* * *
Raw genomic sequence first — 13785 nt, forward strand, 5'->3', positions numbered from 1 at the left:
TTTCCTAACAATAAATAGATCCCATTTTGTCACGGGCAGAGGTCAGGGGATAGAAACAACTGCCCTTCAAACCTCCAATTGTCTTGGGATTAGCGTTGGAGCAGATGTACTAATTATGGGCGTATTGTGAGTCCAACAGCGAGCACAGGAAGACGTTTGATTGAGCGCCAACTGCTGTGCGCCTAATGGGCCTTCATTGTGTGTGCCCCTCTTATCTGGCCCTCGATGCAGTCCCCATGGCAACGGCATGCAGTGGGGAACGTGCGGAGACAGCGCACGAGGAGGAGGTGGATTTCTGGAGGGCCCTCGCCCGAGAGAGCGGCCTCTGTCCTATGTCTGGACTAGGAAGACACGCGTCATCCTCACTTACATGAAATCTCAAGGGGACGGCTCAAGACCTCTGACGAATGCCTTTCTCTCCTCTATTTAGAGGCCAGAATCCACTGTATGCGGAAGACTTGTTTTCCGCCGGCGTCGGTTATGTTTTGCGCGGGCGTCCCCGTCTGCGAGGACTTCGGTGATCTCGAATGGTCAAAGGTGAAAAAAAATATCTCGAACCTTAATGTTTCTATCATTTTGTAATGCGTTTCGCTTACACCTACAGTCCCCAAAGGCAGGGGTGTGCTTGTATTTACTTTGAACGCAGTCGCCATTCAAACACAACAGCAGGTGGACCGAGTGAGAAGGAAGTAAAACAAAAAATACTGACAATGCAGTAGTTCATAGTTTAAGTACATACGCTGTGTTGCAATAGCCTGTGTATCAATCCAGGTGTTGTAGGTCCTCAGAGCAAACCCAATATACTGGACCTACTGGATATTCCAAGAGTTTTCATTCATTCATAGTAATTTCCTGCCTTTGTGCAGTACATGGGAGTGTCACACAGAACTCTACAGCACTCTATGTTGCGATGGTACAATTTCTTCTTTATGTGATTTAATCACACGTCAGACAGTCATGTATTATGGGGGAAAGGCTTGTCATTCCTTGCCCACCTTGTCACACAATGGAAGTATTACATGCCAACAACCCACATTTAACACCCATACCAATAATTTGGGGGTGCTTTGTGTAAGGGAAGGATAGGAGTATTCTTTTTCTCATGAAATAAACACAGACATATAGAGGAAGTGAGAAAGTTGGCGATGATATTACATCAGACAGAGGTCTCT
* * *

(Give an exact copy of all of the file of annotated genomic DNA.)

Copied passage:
Raw genomic sequence first — 13785 nt, forward strand, 5'->3', positions numbered from 1 at the left:
TTTCCTAACAATAAATAGATCCCATTTTGTCACGGGCAGAGGTCAGGGGATAGAAACAACTGCCCTTCAAACCTCCAATTGTCTTGGGATTAGCGTTGGAGCAGATGTACTAATTATGGGCGTATTGTGAGTCCAACAGCGAGCACAGGAAGACGTTTGATTGAGCGCCAACTGCTGTGCGCCTAATGGGCCTTCATTGTGTGTGCCCCTCTTATCTGGCCCTCGATGCAGTCCCCATGGCAACGGCATGCAGTGGGGAACGTGCGGAGACAGCGCACGAGGAGGAGGTGGATTTCTGGAGGGCCCTCGCCCGAGAGAGCGGCCTCTGTCCTATGTCTGGACTAGGAAGACACGCGTCATCCTCACTTACATGAAATCTCAAGGGGACGGCTCAAGACCTCTGACGAATGCCTTTCTCTCCTCTATTTAGAGGCCAGAATCCACTGTATGCGGAAGACTTGTTTTCCGCCGGCGTCGGTTATGTTTTGCGCGGGCGTCCCCGTCTGCGAGGACTTCGGTGATCTCGAATGGTCAAAGGTGAAAAAAAATATCTCGAACCTTAATGTTTCTATCATTTTGTAATGCGTTTCGCTTACACCTACAGTCCCCAAAGGCAGGGGTGTGCTTGTATTTACTTTGAACGCAGTCGCCATTCAAACACAACAGCAGGTGGACCGAGTGAGAAGGAAGTAAAACAAAAAATACTGACAATGCAGTAGTTCATAGTTTAAGTACATACGCTGTGTTGCAATAGCCTGTGTATCAATCCAGGTGTTGTAGGTCCTCAGAGCAAACCCAATATACTGGACCTACTGGATATTCCAAGAGTTTTCATTCATTCATAGTAATTTCCTGCCTTTGTGCAGTACATGGGAGTGTCACACAGAACTCTACAGCACTCTATGTTGCGATGGTACAATTTCTTCTTTATGTGATTTAATCACACGTCAGACAGTCATGTATTATGGGGGAAAGGCTTGTCATTCCTTGCCCACCTTGTCACACAATGGAAGTATTACATGCCAACAACCCACATTTAACACCCATACCAATAATTTGGGGGTGCTTTGTGTAAGGGAAGGATAGGAGTATTCTTTTTCTCATGAAATAAACACAGACATATAGAGGAAGTGAGAAAGTTGGCGATGATATTACATCAGACAGAGGTCTCT